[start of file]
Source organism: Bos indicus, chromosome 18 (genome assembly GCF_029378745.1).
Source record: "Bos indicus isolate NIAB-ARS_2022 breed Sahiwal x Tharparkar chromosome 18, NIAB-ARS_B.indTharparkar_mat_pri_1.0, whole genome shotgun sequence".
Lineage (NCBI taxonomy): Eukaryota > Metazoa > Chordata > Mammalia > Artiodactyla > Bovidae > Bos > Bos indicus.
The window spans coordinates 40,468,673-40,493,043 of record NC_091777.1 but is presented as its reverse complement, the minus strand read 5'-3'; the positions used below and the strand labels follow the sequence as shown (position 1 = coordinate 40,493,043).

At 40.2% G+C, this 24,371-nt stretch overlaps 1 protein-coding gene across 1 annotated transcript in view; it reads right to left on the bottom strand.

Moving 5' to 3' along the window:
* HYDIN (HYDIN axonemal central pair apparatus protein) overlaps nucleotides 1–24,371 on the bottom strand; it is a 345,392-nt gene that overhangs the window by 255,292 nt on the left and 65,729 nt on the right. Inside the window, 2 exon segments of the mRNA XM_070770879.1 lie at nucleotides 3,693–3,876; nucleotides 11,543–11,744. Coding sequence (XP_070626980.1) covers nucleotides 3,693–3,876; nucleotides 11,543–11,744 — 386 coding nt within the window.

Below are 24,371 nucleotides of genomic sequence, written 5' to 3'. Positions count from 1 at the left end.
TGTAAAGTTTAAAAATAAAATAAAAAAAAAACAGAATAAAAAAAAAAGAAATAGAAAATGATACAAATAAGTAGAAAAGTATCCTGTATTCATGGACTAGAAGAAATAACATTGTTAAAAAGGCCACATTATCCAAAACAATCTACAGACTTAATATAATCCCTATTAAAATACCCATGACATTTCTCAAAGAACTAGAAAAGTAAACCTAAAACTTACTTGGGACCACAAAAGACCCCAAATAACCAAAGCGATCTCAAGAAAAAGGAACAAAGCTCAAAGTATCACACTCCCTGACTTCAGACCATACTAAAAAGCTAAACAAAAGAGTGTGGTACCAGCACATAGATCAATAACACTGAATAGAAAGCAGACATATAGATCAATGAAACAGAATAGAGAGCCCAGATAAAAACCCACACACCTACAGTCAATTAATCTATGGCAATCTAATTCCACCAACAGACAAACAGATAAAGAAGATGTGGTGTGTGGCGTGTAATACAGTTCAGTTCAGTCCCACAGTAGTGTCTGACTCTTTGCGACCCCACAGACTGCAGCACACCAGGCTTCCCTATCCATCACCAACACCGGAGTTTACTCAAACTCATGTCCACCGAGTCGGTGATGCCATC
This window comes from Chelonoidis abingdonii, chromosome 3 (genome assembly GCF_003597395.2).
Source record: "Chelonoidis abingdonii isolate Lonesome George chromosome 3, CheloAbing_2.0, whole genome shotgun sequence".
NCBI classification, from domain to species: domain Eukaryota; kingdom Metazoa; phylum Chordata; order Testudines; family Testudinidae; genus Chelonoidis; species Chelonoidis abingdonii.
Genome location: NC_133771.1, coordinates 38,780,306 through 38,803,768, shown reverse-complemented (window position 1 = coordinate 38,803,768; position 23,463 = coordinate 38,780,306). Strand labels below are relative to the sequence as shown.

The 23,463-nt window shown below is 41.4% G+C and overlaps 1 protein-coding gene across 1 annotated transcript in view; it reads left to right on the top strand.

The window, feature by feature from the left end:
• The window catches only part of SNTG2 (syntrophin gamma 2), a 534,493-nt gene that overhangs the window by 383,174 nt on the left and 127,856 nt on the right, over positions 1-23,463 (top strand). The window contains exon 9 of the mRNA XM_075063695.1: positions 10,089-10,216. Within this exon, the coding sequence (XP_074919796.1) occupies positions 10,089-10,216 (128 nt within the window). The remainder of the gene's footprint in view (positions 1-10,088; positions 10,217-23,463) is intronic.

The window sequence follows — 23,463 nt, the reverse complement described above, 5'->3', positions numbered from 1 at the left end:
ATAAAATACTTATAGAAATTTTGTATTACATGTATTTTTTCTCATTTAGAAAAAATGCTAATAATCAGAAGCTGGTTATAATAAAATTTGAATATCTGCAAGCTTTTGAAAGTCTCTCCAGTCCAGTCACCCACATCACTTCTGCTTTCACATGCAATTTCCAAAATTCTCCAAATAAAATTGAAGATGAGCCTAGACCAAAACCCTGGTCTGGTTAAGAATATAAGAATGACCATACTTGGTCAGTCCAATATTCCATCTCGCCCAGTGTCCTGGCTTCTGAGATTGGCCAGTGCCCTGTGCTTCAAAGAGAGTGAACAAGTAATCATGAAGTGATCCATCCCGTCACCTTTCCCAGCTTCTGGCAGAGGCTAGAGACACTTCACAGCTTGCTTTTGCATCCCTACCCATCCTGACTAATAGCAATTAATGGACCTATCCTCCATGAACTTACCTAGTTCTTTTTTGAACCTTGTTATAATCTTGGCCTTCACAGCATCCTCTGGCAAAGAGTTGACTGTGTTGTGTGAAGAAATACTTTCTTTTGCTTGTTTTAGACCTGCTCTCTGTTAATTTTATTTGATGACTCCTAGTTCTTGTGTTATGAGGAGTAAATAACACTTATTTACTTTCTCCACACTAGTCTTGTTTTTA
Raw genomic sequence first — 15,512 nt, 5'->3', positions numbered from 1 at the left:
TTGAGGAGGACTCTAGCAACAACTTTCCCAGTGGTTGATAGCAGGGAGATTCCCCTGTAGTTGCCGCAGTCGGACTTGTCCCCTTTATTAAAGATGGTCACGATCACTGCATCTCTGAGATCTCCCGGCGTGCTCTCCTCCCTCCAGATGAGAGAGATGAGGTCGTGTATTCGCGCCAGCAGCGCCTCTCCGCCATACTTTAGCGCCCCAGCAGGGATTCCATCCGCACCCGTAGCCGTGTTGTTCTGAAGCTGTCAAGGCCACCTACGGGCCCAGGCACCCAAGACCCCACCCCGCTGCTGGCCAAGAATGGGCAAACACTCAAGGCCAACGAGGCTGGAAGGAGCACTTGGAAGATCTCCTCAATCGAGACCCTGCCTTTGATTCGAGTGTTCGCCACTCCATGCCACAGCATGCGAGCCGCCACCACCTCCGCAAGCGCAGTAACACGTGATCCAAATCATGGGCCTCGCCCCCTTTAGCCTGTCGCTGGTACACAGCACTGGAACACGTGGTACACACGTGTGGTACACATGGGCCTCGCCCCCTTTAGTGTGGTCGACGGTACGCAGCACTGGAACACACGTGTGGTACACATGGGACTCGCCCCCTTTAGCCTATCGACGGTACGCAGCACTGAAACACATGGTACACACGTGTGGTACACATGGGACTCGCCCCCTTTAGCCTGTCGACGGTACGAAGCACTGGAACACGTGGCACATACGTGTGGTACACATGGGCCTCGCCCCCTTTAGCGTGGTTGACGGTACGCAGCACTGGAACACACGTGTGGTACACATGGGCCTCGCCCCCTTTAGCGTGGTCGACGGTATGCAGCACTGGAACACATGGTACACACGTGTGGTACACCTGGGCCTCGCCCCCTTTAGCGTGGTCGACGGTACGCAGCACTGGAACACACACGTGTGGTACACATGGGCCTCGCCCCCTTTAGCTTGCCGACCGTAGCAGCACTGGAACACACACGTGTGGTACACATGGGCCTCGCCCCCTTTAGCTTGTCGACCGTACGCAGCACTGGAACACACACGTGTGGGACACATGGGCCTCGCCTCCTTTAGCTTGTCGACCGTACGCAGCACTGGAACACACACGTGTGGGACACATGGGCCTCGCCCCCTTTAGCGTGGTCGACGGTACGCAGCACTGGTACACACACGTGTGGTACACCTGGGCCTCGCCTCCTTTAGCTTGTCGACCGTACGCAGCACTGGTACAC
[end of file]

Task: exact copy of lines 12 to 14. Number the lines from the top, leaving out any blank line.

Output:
NCBI classification, from domain to species: domain Eukaryota; kingdom Metazoa; phylum Chordata; order Testudines; family Testudinidae; genus Chelonoidis; species Chelonoidis abingdonii.
Genome location: NC_133771.1, coordinates 38,780,306 through 38,803,768, shown reverse-complemented (window position 1 = coordinate 38,803,768; position 23,463 = coordinate 38,780,306). Strand labels below are relative to the sequence as shown.

The 23,463-nt window shown below is 41.4% G+C and overlaps 1 protein-coding gene across 1 annotated transcript in view; it reads left to right on the top strand.